5. Lobbyists shall enter in a directory any official action for which they have been hired to, or do make, official contacts in accordance with [state or federal law]. They shall record with respect to each specific official act shown in directory entries pursuant to chapter [ xxx of state or federal law] every direct or indirect contact with a legislator and both the ultimate and all intermediary sources of payment to the lobbyist for making such contact.

6. Any person employing any lobbyist shall record in the directory all contributions and independent expenditures made to or for officials with respect to any item recorded by such lobbyist in the directory.

7. The Secretary of State [or Commission on Ethics established under Chapter C hereof[ shall maintain a public integrated "conflict of interest" relational database compiled from the lobbyist directory, campaign contribution reports by donors and recipients that links all information reported to it or derived from its own investigations, which shall connect specific legislative acts to all "constitutional communications" made to or for officials as well as any related contacts made by lobbyists hired by the source of those "constitutional communications." The database shall clearly and prominently identify any official's conflicts of interest with respect to any pending legislative action based on payments made by privately interested parties.


1. No elected official may vote upon, advocate for or against the enactment of any law or policy, or the taking of any official action of any kind on any matter with respect to which the official has reported under Chapter A, or the lobbyist directory or relational database shows, that the said policy demand or communication corresponds to the receipt by the official of a "constitutional communication" in the form of a contribution or expenditure. A violation of this conflict of interest recusal rule shall be grounds for both action by the [legislative or other official body, Chapter C] under this Chapter, and referral for prosecution for the crime of statutory bribery under penalties according to law. Failure to maintain records and reports in accordance with this law shall be prosecuted as a violation of [ state or federal law] for failure to perform an official duty and to provide honest services.

2. At any time that sufficient evidence shows that an official has violated this rule or been convicted of multiple failures to perform an official duty under this law, the [official ethics body] may punish such official by withdrawing rights of participation in committees and debates, voting rights on any class of, or all, legislation or other official acts, or expel such official permanently from public service.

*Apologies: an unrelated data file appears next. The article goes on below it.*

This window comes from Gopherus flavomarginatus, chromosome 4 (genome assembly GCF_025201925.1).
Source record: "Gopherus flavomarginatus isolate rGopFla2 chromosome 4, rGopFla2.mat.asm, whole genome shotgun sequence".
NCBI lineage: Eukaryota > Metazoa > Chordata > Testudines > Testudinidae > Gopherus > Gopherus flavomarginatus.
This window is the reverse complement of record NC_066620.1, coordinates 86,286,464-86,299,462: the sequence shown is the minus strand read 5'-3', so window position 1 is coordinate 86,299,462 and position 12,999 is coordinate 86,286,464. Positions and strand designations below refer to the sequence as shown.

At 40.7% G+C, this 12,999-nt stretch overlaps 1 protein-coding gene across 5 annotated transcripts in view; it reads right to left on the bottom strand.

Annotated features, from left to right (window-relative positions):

CHAPTER C. [establishing state or federal "Commission on Ethics" enforcement agency, with independent source of budget from tax or "assessment" on contributions (possibly limited to those originating from out-of state ), and with plenary investigatory, and prosecutorial powers].


1. The corporation code shall be amended to prohibit any for-profit corporation from making electioneering ependitures for or against any elected public official for generalized public interest purposes. For-profit corporations are incorporated or otherwise allowed to do business in this state solely for economic purposes, not political purposes. They are conclusively presumed at all times to make expenditures solely for the purpose of enhancing profits and for related economic interests and not for any other purpose. All corporate electioneering expenditures must comply with the provisions of this law by reporting the precise relationship between any "constitutional speech" payment and the specific economic interests for which the corporation is chartered.

2. Not-for-profit entities or persons which may make a contribution or expenditure for a public interest must disclose the ultimate source of the money contributed, specifically reporting the same information about the "constitutional speech" interests described in Chapter A. If the contribution or expenditure is ultimately found to be made by or to serve the profit or other benefit of private or special interests as decided by the Ethics Commission it will be subject to this law.

3. Contributions or expenditures by any person, association, or non-profit entity organized to serve the public interest by advocating policies and official actions that affect the public at large, or primarily the non-economic interests of any sizable portion of the public and not discernible private or special economic interests of their members or donors shall be exempt from the conflict of interest recusal obligation, provided that each specific "constitutional communication" is made for purposes of supporting a generalized public interest as defined in this law as distinguished from an immediate narrow private or special economic interest. In case of doubt, determinations about whether a constitutional communication serves a public interest will be made by the Ethics Commission based on evidence about,